As Canadians continue to face the worrisome consequences of recent grocery inflation, numerous premiers have called on the Bank of Canada to “pause” the increases in its key interest rate.
The latest Consumer Price Index, which is a measure of the overall change in prices of a fixed basket of goods and services purchased by households over time, found that the price of food had increased by 8.3 per cent this June from the previous year. Rising grocery prices are another factor in the rising cost of living in Toronto, along with the soaring costs of rentals that have dominated headlines since the end of the COVID-19 lockdowns. As a result, U of T students are feeling the toll of rising prices on their living standards.
But the causes behind soaring grocery prices are not clear or simple. A survey conducted this April by Dalhousie University’s Agri-Food Lab reports that 30.3 per cent of Canadians believe grocery chain CEOs are profiting from food inflation. CEOs of Canada’s biggest grocery chains — Empire, Loblaws, and Metro — have vehemently denied these sentiments. However, the corporations’ financial reports and the varying prices of basic ‘anchor’ products across grocery stores neighbouring all of the U of T campuses call their denials into question.
The basis for the ongoing profiteering accusations
An oligopoly — a very small number of very large companies — controls the Canadian grocery industry. Oligopolies mean that grocery companies do not have very much competition for customers, and they can do things like hike grocery prices without losing too much business. Oligopolic control of Canada’s grocery industry is especially concerning given that groceries are a basic necessity.
This past September, Prime Minister Trudeau threatened major grocery retailers with “further action”, possibly even with “tax measures,” to combat alleged profiteering from inflating food prices. If it turns out that grocery retailers are simply increasing prices to keep up with increasing costs of supplies and labour, for example, or that increasing profits are the result of increasing sales, that is justified. But if companies are simply increasing prices to rake in a bigger profit, the federal government says it will step in and take regulatory action against the corporations.
Profit increases across the grocery industry
Metro Canada has been reporting high profits and sales since January 2022, despite striking workers shutting down Metro stores in the GTA for the entire month of August this past year.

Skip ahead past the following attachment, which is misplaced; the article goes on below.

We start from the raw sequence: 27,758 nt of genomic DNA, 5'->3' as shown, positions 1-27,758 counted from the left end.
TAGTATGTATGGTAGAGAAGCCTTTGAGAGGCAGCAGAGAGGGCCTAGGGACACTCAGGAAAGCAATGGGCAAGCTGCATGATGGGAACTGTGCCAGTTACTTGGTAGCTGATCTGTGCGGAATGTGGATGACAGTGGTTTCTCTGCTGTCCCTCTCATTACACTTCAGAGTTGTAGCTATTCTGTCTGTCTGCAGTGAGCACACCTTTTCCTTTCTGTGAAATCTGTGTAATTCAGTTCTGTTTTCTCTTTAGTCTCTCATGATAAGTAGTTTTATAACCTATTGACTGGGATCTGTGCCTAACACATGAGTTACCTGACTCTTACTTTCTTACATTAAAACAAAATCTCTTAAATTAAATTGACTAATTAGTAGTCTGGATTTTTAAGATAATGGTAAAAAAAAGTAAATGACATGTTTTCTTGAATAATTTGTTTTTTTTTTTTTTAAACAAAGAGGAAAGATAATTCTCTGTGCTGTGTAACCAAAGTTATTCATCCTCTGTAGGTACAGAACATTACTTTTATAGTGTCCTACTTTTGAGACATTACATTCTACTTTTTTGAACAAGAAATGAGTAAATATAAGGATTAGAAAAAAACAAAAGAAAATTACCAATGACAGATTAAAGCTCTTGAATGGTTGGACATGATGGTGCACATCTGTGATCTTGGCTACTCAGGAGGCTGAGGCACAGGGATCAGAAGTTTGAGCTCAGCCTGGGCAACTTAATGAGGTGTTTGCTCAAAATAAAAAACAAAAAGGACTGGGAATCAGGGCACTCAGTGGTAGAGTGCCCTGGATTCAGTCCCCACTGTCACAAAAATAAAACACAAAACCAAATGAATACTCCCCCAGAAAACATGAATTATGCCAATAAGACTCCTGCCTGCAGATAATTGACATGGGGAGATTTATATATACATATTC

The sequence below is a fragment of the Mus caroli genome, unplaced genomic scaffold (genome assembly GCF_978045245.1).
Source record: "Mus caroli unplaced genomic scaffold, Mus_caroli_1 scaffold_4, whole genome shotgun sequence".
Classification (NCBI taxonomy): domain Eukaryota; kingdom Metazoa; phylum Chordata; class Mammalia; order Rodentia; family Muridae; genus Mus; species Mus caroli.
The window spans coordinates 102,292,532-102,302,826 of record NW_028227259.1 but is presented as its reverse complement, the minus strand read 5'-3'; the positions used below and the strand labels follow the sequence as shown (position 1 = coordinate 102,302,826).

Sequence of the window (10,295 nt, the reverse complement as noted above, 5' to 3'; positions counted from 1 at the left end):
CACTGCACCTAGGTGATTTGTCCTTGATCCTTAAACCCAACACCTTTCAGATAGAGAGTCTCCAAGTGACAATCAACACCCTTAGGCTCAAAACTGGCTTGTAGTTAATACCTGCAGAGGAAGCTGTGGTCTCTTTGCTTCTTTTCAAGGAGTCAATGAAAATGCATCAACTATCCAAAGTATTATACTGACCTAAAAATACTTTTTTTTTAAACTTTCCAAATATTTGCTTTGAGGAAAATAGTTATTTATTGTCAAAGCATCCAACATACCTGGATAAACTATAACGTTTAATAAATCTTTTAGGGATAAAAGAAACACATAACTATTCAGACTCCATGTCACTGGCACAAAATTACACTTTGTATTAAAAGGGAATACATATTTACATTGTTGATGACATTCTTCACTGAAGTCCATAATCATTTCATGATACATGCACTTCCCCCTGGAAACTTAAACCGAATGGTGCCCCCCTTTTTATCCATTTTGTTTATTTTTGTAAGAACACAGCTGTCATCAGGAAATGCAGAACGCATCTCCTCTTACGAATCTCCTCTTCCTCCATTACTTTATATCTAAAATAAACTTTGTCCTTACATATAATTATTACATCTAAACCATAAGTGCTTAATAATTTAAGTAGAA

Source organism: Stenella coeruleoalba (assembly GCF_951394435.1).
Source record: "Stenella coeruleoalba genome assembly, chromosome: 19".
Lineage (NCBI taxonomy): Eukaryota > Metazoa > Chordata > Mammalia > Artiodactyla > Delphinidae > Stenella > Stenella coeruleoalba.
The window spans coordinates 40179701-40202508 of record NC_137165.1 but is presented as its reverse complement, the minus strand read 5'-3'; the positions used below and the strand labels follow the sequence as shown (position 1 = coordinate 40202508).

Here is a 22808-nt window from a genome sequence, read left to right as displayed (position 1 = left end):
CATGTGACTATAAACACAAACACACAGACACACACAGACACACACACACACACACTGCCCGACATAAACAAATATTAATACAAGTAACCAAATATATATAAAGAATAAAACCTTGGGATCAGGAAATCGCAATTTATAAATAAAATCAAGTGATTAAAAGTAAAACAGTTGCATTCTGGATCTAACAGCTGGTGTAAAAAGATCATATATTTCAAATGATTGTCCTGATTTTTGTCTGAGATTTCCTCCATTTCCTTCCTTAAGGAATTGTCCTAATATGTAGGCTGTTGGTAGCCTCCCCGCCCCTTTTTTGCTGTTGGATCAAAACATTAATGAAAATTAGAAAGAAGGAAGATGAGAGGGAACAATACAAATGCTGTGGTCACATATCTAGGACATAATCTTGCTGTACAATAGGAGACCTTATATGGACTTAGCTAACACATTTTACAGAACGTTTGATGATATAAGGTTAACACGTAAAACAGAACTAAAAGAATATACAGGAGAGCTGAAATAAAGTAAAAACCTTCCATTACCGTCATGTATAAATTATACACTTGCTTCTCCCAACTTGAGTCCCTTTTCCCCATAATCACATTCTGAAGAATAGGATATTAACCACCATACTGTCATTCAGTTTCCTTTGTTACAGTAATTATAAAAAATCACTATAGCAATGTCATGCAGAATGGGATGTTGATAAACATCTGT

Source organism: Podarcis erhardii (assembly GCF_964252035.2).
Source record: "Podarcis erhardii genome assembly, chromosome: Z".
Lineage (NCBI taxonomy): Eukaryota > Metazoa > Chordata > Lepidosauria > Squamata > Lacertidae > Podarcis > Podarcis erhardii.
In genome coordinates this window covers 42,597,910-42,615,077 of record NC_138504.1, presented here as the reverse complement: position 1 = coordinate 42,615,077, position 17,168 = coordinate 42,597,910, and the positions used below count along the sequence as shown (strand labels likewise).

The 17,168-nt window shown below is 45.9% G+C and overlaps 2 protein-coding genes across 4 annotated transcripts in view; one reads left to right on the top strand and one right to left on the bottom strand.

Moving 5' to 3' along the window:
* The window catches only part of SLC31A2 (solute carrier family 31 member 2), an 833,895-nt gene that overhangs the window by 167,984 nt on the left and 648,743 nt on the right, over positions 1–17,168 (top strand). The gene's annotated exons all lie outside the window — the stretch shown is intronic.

The chain’s net earnings during its first 2023 fiscal quarter increased by 11.3 per cent compared to the first fiscal quarter of 2022. Metro Inc. operates the conglomerate, which also owns 975 other food stores and 645 drugstores. The company also reported an increase in food and pharmacy same-store sales for the third quarter of their 2023 fiscal year, encompassing April, May, and June. The company reported that online food sales were up 99 per cent compared to the same period in the previous fiscal year.
Meanwhile, No Frills markets itself on discount grocery options and is a popular competitor to Metro. No Frills has locations within reach of all three U of T campuses. No Frills is owned by Loblaw Companies Ltd., a company that also owns Shoppers Drug Mart, T&T Supermarket, Your Independent Grocer, and other grocery chains — and that experienced an increase in sales and profits in the second quarter of 2023.
Loblaws maintains that these numbers do not account for inflation’s impact on the retailer. Loblaws president Galen Weston Jr. said that the actual margin between the sale price of individual grocery items and the cost of supplying those items has actually decreased. Weston asserted that manufacturers who supply grocery items have had to pay more for the costs of inputs like raw materials and labour.
FreshCo is a discount grocery store that is owned by Sobeys. Sobeys’ parent company, Empire, reported higher same-store sales and profits in its first quarter of 2023. Empire also reported that its food retail sales increased by one per cent for the full 2023 fiscal year. It attributed this to its expansion of the FreshCo banner.
Overall, Sobeys controls 20 per cent of the Canadian grocery retail industry, while Loblaws and Metro control 28 and 11 per cent, respectively. These large shares of the market limit consumers’ ability to shop for necessary food supplies at other retailers, potentially making corporate profiteering more likely. Both retailers are among the chains who met with the federal government to discuss affordability in September.
The future outlook
The drastic rise in demand for food centers at U of T following the pandemic is just one indicator of this food crisis’s effects on students. As the public need for more food support becomes more apparent and public trust continues to waver, food banks are preparing for a busier-than-expected season ahead.
The CEOs of Empire, Loblaws, and Metro have met with Prime Minister Trudeau and the agricultural committee to address solutions to the crisis. However, the lack of transparency in the information these corporations share threatens to jade public opinion even further. The federal government has proposed amendments to the Competition Act that will require them to disclose more financial information to the government. CEOs will return to Ottawa to explain their efforts to “stabilize food prices” for Canadians to the federal agriculture committee. The date has not been confirmed as of yet. The committee has announced that all grocers must submit a report detailing plans and improvements to these stabilization efforts by November 2.